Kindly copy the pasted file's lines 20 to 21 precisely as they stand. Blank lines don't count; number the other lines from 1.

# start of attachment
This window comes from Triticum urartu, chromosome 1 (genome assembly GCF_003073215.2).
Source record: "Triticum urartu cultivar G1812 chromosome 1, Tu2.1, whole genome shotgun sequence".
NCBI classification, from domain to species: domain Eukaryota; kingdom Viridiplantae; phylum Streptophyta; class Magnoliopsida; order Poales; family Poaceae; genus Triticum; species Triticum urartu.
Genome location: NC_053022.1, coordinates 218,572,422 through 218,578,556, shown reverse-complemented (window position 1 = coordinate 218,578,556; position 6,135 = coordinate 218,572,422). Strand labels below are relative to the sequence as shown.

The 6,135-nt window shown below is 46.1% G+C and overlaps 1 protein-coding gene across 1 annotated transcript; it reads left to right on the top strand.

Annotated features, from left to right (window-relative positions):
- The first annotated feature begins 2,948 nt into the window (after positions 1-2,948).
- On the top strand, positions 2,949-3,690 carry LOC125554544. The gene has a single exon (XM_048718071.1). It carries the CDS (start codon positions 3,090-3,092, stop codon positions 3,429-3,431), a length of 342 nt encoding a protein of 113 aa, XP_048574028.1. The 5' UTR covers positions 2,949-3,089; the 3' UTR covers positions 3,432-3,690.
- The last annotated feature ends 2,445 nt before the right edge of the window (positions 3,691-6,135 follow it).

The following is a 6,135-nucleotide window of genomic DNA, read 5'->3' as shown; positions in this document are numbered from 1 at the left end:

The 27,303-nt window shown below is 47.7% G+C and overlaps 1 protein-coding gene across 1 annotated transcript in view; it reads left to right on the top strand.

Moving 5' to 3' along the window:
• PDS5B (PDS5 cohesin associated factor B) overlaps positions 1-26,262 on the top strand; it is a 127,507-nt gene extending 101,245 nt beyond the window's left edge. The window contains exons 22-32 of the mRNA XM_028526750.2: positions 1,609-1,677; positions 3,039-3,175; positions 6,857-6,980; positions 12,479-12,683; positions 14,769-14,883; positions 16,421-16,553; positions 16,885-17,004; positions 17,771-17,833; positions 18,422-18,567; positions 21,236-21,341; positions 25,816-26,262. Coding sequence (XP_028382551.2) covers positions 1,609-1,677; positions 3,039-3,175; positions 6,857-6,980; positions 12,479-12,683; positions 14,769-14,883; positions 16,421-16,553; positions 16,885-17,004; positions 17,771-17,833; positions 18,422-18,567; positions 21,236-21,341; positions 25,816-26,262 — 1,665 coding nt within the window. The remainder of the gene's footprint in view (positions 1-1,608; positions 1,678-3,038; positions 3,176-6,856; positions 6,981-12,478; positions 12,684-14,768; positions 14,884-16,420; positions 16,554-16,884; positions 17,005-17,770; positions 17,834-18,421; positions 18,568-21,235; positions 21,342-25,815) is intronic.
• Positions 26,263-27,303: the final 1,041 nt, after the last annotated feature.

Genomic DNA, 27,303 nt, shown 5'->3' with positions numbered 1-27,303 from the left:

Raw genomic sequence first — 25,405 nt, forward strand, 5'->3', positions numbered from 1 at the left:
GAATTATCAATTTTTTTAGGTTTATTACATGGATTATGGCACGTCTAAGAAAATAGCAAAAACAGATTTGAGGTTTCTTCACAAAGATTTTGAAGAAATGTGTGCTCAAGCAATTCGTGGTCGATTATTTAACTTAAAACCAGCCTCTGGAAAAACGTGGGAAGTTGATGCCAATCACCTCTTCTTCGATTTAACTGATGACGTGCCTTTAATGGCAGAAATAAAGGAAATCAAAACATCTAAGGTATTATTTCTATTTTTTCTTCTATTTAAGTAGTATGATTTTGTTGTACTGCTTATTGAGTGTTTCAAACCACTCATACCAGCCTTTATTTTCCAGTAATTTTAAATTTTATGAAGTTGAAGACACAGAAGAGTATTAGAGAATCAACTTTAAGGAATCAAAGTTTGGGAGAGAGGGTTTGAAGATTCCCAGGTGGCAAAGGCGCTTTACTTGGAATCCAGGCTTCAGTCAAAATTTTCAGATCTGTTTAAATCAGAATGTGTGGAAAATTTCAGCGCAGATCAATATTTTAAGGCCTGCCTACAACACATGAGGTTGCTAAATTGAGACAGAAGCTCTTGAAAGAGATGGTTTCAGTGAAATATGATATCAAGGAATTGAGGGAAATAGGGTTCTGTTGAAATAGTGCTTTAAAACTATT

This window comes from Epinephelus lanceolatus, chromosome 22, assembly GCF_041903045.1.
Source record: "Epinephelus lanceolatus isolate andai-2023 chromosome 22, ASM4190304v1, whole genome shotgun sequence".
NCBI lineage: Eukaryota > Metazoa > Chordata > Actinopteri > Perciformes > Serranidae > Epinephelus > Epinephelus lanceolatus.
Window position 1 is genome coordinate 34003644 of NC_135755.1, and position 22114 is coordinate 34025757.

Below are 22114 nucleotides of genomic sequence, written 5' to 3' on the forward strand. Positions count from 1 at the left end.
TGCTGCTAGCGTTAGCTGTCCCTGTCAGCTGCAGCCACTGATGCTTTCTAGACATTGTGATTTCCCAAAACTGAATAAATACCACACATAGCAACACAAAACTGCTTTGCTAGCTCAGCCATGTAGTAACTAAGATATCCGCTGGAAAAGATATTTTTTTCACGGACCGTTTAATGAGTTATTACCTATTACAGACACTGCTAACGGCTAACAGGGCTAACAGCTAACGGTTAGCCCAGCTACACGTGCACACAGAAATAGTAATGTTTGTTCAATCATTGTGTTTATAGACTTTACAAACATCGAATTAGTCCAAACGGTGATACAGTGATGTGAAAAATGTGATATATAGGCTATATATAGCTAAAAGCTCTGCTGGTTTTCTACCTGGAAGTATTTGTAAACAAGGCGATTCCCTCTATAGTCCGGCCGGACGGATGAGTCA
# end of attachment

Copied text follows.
NCBI lineage: Eukaryota > Metazoa > Chordata > Actinopteri > Perciformes > Serranidae > Epinephelus > Epinephelus lanceolatus.
Window position 1 is genome coordinate 34003644 of NC_135755.1, and position 22114 is coordinate 34025757.